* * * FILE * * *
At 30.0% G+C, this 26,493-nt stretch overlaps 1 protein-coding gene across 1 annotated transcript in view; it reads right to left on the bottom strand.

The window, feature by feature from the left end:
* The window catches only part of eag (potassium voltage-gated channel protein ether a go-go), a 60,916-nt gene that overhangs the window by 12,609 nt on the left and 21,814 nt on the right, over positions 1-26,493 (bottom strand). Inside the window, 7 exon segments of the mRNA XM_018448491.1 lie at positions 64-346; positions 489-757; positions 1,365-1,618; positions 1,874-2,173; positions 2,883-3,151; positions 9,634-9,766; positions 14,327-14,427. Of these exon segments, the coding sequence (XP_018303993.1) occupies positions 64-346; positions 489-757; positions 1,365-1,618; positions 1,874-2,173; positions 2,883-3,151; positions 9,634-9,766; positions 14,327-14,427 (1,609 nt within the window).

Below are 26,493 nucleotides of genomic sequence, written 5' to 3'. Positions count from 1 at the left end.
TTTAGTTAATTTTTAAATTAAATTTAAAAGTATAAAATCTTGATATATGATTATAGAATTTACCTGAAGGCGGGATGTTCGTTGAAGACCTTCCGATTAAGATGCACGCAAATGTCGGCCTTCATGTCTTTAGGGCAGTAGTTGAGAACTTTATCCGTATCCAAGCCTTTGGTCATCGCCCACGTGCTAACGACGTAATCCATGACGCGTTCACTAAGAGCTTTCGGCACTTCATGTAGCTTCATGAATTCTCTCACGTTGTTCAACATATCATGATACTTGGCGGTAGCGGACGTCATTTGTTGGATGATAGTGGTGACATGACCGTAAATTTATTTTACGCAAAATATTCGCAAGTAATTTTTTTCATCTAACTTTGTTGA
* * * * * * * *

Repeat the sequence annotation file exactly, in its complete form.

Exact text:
At 30.0% G+C, this 26,493-nt stretch overlaps 1 protein-coding gene across 1 annotated transcript in view; it reads right to left on the bottom strand.

The window, feature by feature from the left end:
* The window catches only part of eag (potassium voltage-gated channel protein ether a go-go), a 60,916-nt gene that overhangs the window by 12,609 nt on the left and 21,814 nt on the right, over positions 1-26,493 (bottom strand). Inside the window, 7 exon segments of the mRNA XM_018448491.1 lie at positions 64-346; positions 489-757; positions 1,365-1,618; positions 1,874-2,173; positions 2,883-3,151; positions 9,634-9,766; positions 14,327-14,427. Of these exon segments, the coding sequence (XP_018303993.1) occupies positions 64-346; positions 489-757; positions 1,365-1,618; positions 1,874-2,173; positions 2,883-3,151; positions 9,634-9,766; positions 14,327-14,427 (1,609 nt within the window).

Below are 26,493 nucleotides of genomic sequence, written 5' to 3'. Positions count from 1 at the left end.
TTTAGTTAATTTTTAAATTAAATTTAAAAGTATAAAATCTTGATATATGATTATAGAATTTACCTGAAGGCGGGATGTTCGTTGAAGACCTTCCGATTAAGATGCACGCAAATGTCGGCCTTCATGTCTTTAGGGCAGTAGTTGAGAACTTTATCCGTATCCAAGCCTTTGGTCATCGCCCACGTGCTAACGACGTAATCCATGACGCGTTCACTAAGAGCTTTCGGCACTTCATGTAGCTTCATGAATTCTCTCACGTTGTTCAACATATCATGATACTTGGCGGTAGCGGACGTCATTTGTTGGATGATAGTGGTGACATGACCGTAAATTTATTTTACGCAAAATATTCGCAAGTAATTTTTTTCATCTAACTTTGTTGA